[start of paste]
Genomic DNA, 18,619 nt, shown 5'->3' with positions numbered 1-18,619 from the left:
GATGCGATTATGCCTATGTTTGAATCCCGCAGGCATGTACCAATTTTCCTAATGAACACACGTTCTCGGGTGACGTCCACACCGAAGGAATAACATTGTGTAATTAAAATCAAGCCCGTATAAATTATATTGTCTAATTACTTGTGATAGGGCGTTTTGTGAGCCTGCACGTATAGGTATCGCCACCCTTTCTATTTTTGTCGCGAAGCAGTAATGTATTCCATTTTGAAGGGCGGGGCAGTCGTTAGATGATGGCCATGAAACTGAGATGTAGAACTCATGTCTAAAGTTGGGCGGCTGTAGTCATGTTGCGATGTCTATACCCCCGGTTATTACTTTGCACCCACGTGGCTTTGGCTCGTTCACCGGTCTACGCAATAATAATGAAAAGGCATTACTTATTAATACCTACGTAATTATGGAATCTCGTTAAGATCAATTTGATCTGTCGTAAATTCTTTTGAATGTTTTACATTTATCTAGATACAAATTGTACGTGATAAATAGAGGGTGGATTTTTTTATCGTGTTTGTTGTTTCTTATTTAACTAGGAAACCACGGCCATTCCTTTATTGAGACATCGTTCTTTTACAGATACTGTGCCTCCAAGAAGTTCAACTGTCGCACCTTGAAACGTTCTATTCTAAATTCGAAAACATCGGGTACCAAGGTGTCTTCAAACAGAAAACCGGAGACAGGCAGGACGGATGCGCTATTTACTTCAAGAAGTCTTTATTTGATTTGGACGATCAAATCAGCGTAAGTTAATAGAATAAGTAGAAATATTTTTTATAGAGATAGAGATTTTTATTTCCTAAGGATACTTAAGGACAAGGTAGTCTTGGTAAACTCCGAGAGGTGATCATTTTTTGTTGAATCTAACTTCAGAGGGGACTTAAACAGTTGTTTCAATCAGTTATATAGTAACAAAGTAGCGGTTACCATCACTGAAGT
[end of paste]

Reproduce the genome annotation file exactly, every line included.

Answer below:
Genomic DNA, 18,619 nt, shown 5'->3' with positions numbered 1-18,619 from the left:
GATGCGATTATGCCTATGTTTGAATCCCGCAGGCATGTACCAATTTTCCTAATGAACACACGTTCTCGGGTGACGTCCACACCGAAGGAATAACATTGTGTAATTAAAATCAAGCCCGTATAAATTATATTGTCTAATTACTTGTGATAGGGCGTTTTGTGAGCCTGCACGTATAGGTATCGCCACCCTTTCTATTTTTGTCGCGAAGCAGTAATGTATTCCATTTTGAAGGGCGGGGCAGTCGTTAGATGATGGCCATGAAACTGAGATGTAGAACTCATGTCTAAAGTTGGGCGGCTGTAGTCATGTTGCGATGTCTATACCCCCGGTTATTACTTTGCACCCACGTGGCTTTGGCTCGTTCACCGGTCTACGCAATAATAATGAAAAGGCATTACTTATTAATACCTACGTAATTATGGAATCTCGTTAAGATCAATTTGATCTGTCGTAAATTCTTTTGAATGTTTTACATTTATCTAGATACAAATTGTACGTGATAAATAGAGGGTGGATTTTTTTATCGTGTTTGTTGTTTCTTATTTAACTAGGAAACCACGGCCATTCCTTTATTGAGACATCGTTCTTTTACAGATACTGTGCCTCCAAGAAGTTCAACTGTCGCACCTTGAAACGTTCTATTCTAAATTCGAAAACATCGGGTACCAAGGTGTCTTCAAACAGAAAACCGGAGACAGGCAGGACGGATGCGCTATTTACTTCAAGAAGTCTTTATTTGATTTGGACGATCAAATCAGCGTAAGTTAATAGAATAAGTAGAAATATTTTTTATAGAGATAGAGATTTTTATTTCCTAAGGATACTTAAGGACAAGGTAGTCTTGGTAAACTCCGAGAGGTGATCATTTTTTGTTGAATCTAACTTCAGAGGGGACTTAAACAGTTGTTTCAATCAGTTATATAGTAACAAAGTAGCGGTTACCATCACTGAAGT